Financial crashes versus liquidity trap : the dilemma of monetary policy
This paper considers a two-period monetary double auction with incomplete markets of securities and derivatives. Players may share heterogenous beliefs. Short positions in derivatives are constrained by collateral requirements. A central Bank stands ready to lend money or engage in unconventional monetary policy such as quantitative easing. In sharp contrast with the usual picture of equilibrium properties, I show that only three scenarios are compatible with Nash equilibrium condition : 1) either the economy enters a liquidity trap in the first period ; 2) or the money injected by the Central Bank fuels a financial inflation driven by "rational exuberance", whose burst leads to a global crash in the next period, 3) else a significant inflation of commodity prices accompanies the functioning of markets. In particular, neither Friedman's golden rule, nor the Taylor rule turn out to be compatible with the third scenario : Both inevitable lead to a liquidity trap. An example shows that quantitative easing does not provide, in general, any escape from the monetary dilemma.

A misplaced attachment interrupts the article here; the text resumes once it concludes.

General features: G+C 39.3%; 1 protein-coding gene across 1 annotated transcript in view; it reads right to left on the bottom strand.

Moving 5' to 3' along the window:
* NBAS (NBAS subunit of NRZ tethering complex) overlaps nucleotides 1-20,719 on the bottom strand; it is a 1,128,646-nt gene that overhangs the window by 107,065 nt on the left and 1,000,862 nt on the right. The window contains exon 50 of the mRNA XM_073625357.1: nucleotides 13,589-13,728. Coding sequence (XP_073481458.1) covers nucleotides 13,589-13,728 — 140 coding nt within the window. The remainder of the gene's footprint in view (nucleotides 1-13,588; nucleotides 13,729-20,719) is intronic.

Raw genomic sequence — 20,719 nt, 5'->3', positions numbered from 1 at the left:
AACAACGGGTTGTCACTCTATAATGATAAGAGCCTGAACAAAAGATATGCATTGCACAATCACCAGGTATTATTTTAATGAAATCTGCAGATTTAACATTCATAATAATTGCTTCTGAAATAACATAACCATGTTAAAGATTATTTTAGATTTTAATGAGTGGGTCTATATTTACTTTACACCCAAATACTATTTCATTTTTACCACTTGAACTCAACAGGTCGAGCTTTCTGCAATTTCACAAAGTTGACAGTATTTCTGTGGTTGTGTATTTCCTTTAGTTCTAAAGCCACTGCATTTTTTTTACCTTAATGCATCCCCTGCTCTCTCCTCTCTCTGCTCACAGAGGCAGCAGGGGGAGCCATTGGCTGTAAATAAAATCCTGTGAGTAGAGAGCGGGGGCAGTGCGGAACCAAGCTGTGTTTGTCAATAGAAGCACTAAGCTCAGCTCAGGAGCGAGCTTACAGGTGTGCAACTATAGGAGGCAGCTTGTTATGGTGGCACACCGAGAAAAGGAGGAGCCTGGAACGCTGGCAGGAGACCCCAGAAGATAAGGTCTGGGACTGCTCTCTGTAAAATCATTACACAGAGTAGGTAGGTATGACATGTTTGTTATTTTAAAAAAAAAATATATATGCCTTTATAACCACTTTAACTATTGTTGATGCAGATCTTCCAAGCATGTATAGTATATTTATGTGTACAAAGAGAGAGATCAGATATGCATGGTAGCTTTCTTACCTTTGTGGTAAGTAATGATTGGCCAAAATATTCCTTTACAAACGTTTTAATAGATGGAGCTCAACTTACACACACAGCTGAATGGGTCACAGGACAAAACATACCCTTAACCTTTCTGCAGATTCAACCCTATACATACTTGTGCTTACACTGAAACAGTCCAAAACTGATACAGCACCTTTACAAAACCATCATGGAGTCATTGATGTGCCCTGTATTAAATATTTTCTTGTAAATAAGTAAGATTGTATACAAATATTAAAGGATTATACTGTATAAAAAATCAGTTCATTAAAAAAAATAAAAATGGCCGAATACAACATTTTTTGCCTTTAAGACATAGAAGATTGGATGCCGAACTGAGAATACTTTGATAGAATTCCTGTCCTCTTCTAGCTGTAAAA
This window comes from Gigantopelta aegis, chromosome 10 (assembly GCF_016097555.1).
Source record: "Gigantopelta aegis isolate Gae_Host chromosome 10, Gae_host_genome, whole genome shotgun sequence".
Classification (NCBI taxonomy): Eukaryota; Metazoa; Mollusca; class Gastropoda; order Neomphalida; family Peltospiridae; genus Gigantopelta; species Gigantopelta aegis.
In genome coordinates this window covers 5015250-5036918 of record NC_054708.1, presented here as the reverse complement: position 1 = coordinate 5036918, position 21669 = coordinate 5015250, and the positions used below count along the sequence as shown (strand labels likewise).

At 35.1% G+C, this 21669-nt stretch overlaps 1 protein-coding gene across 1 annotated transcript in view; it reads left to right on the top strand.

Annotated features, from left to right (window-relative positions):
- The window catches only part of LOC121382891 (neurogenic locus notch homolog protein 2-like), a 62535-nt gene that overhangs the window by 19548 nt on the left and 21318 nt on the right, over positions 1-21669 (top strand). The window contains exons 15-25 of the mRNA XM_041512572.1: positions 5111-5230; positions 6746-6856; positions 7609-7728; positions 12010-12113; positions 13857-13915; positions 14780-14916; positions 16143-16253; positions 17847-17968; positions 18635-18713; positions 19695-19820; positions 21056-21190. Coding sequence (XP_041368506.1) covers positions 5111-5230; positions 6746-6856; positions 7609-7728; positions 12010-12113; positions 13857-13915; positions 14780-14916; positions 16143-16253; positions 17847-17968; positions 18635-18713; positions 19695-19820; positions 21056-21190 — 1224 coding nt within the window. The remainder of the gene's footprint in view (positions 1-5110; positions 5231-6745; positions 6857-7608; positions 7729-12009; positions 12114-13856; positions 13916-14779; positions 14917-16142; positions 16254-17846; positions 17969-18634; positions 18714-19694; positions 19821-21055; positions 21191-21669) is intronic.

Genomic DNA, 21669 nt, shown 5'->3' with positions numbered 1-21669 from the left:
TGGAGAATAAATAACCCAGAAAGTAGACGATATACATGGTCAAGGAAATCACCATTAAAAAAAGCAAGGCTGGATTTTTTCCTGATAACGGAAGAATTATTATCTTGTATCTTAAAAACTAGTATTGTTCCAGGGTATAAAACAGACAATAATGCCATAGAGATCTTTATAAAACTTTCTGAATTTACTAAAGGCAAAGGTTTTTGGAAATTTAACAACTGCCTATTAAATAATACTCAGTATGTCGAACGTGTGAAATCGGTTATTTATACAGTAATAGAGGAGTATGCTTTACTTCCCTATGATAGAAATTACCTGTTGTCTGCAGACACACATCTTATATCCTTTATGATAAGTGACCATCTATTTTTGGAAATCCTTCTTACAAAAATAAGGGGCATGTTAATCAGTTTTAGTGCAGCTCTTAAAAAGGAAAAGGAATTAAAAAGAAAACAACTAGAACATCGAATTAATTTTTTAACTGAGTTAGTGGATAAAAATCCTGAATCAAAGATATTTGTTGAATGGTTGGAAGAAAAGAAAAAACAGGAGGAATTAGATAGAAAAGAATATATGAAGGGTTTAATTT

|Date of creation:||Feb 2010|
|Date of revision:|
|Publication status:||Published in Documents de travail du Centre d'Economie de la Sorbonne 2010.14 - ISSN : 1955-611X. 2010|
|Note:||View the original document on HAL open archive server: https://halshs.archives-ouvertes.fr/halshs-00657047|
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